• Ric Navarro

Interruption marketing and why it fails


The young and enthusiastic spruikers were out in force. Wearing lime green t-shirts, they formed a regiment, heading off passengers just outside the train station.


It was 7.30 in the morning and these passengers were focused on their journey: either on their way to work, dropping children off at day care, or heading home after a long night shift.


That didn’t seem to deter the spruikers. Marshalling and corralling passengers, desperately manoeuvring to get their attention. And once the gaze of a passenger was attained, the crude ploy of pushing a pamphlet into the passenger’s hands followed. Some took the pamphlets but most skirted around the spruikers. 20 metres along, the public rubbish bin was littered with the pamphlets.


This brand made a deliberate decision to interrupt its potential customers. They figured it was a way to reach a mass audience. They also assumed that bright t-shirts emblazoned with hashtag slogans, worn by bubbly uni students, would improve their hit rate.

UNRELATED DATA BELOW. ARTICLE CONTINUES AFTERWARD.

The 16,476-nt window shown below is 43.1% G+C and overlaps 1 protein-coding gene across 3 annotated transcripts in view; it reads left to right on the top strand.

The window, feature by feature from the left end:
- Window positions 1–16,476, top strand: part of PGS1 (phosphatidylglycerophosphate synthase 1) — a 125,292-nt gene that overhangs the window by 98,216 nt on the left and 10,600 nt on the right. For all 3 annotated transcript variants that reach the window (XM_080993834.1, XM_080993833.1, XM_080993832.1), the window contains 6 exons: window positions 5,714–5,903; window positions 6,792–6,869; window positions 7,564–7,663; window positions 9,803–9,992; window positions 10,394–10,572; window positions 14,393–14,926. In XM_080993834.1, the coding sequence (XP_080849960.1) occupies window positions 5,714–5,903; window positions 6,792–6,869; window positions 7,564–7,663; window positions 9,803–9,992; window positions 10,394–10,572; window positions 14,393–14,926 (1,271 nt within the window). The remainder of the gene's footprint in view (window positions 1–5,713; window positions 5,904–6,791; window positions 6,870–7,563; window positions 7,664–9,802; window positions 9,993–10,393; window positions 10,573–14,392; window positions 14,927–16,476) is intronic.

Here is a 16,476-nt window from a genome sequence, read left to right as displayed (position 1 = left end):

So often we see this behaviour from brands, determined to interrupt customers lives.


These brands expend copious amounts of time, energy and resources thinking about the ‘clever’ marketing campaign to attract customers. Rather than this short-term thinking, their efforts are better focused on getting clear on who their ideal customer is, why they will buy the product, and what will keep them coming back tomorrow.


Brands can only begin to reach their ideal customers when they truly understand the story of the person they are trying to attract and delight. This takes true marketing grit.


And all of this comes from truly understanding your customers.

Are you an interrupter or a listener?


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